‘Untitled 8’ contains a sound that is perhaps most evocative of TPAB with it’s buoyant and slightly warped beats and easy backing vocals. The double tracked vocals lead to a greater casual feel to the song. ‘Untitled 6’ features Kendrick rapping with a more soft edged style within a smooth Jazz environment. Cee Lo Green joins the track’s vocals and this track has a raw and natural easiness to it. Such a style plays well to Lamar’s casual and flowing rapping style. The album on the whole demonstrates a different set of traits that Lamar possesses in that in an album that is more stripped down and under-produced, Lamar still shines on the track. In many ways this album more of a casual affair than his last album. The varying styles and tones are appreciated, even if there are some messy transitions due to the unfinished state of some of the tracks. Another prominent album nonetheless, despite it’s mismatched compilation.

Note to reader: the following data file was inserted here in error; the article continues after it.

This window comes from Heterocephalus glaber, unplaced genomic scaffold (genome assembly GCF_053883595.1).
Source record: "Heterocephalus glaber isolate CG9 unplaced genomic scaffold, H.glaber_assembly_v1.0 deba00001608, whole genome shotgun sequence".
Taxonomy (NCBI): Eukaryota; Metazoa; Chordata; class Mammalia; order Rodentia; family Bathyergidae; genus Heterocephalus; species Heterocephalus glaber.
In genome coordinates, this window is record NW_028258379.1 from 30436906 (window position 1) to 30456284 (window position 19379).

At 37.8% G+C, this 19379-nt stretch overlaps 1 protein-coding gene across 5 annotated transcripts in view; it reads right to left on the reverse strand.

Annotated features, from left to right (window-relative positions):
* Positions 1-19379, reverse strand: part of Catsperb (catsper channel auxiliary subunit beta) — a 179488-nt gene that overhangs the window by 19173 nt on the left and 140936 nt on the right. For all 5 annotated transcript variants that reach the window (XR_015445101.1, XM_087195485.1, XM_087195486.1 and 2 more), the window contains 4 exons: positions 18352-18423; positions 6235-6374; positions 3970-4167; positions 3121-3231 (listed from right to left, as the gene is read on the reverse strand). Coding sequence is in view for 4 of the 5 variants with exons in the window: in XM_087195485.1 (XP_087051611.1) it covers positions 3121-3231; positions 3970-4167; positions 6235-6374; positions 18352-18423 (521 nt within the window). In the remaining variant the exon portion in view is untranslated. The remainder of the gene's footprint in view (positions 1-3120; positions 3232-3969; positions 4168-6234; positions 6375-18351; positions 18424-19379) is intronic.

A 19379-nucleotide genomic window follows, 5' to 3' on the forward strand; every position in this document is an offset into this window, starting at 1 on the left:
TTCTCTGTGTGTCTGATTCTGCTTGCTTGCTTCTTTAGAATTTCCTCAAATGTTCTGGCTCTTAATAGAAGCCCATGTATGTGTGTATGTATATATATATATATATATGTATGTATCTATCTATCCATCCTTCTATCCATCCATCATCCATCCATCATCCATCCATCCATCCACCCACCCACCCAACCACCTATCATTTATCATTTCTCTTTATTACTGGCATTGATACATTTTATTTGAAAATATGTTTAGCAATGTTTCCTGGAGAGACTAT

Kendrick Lamar – Untitled Unmastered = 8.5/10


Owen Riddle @oriddleo1995

Single Review – Beck – Dreams